Before the 1940s, the world had not exactly beaten a path to the East Valley’s doorstep. Tempe had a growing state college, but agriculture still drove the economies of the little towns that dotted the region.
World War II began to change that. The area’s role as a military training center raised its national profile. After the war, people and businesses began to stream in.
Among them was Motorola Inc., the Chicago-based giant then in the global forefront of technical innovation.
One of the more colorful versions—albeit perhaps apocryphal—of Motorola’s arrival has it that the Army asked the company to move some of its research facilities out of Chicago because it was worried the big city would be hit by an atomic bomb.
In any event, Motorola opened its first Arizona facility—a research and development lab in Phoenix—in 1949.
Within a few years, Motorola became the largest employer in Arizona, with major plants across the metro area. Tempe, Chandler and Mesa all hosted large Motorola operations. They supported Motorola’s cutting-edge work, which had begun with the development of the first car radio, included the world’s first mobile phones, and linked humanity to the moon during the Apollo missions.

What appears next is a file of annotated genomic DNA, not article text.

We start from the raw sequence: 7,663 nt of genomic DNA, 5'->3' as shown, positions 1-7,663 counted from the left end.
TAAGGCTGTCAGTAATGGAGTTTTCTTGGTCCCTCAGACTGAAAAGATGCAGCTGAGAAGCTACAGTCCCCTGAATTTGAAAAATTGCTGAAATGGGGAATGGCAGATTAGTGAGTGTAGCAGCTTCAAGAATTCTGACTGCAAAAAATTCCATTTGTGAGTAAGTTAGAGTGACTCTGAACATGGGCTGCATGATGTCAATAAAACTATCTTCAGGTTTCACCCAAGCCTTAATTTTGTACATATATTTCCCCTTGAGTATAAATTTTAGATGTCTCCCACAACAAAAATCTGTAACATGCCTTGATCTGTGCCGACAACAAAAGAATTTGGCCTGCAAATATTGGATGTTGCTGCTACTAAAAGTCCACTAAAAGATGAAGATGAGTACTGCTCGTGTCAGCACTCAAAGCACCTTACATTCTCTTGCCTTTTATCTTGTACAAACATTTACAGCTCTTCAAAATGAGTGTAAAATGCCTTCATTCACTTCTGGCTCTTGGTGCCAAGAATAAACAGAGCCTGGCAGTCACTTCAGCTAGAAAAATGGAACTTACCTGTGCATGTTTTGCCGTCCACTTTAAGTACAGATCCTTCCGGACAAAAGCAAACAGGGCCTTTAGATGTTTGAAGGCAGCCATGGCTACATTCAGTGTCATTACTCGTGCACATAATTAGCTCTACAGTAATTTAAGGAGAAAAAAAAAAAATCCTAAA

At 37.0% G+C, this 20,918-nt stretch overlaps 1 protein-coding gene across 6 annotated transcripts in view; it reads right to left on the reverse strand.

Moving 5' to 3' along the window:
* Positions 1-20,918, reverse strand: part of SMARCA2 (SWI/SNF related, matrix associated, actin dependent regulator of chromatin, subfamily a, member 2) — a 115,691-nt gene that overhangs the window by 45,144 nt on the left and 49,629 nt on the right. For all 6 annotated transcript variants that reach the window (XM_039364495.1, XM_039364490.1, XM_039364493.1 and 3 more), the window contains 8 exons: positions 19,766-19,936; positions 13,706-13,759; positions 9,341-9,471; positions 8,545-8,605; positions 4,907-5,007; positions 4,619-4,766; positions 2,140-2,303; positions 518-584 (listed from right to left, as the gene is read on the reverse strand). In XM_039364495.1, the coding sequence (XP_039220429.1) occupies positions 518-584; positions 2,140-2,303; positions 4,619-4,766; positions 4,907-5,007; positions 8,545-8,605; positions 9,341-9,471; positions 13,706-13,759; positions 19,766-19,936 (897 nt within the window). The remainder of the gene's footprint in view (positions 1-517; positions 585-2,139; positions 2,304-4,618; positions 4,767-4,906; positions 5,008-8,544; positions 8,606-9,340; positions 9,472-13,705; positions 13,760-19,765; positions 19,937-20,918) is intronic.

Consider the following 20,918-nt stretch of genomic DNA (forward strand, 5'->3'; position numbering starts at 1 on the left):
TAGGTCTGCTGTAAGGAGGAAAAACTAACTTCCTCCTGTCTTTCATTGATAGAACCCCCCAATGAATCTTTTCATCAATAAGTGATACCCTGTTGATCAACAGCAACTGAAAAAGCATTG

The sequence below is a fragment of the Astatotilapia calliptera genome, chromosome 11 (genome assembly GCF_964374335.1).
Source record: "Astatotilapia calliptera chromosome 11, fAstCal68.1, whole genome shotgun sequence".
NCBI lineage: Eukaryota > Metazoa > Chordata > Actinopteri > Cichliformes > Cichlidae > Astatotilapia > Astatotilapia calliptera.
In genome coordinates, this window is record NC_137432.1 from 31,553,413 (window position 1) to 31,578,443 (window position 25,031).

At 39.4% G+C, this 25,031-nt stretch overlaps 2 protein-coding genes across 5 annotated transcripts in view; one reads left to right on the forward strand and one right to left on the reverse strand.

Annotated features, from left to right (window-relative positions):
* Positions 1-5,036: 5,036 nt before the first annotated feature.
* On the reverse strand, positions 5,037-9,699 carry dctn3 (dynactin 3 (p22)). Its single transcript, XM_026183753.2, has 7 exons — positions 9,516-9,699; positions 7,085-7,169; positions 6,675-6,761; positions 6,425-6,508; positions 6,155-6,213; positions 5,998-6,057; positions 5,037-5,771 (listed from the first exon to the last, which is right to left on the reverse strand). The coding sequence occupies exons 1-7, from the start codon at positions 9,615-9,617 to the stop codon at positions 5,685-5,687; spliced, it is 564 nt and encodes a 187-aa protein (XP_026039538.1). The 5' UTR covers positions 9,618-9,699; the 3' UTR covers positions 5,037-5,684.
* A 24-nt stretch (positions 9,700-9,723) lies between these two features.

Mesa’s plant, at Broadway and Dobson roads, opened in the late 1960s. The company made semiconductor wafers there for more than 30 years before closing the factory in the early 2000s. The site is now a thriving industrial park.
Motorola moved out of its Chandler campus, in what is now called the Price Corridor, in 2008. The land is now being redeveloped.
Motorola itself began to fragment more than a decade ago, eventually splitting into two major components, neither of which remains a major player in the region. But a 2004 spinoff corporation, Freescale, in turn was sold to a company called NXP Semiconductors, which still has operations in Tempe and Chandler.
Motorola’s legacy in the region lives on in another tangible way—a way that illustrates the importance of legacy corporations in a community.
Virginia Galvin, the widow of company founder Paul Galvin, had visited the Valley often during business trips with her husband. She moved to the area in 1972 and married Motorola vice president Kenneth Piper.
Her will specified that her fortune would endow the Virginia G. Piper Charitable Trust, which issues grants to a spectrum of nonprofits across the Valley.
Thus, money generated by Motorola generations ago has continued to support East Valley organizations such as Southwest Shakespeare Company, the i.d.e.a. Museum in Mesa, the Boys and Girls Clubs of the East Valley and others.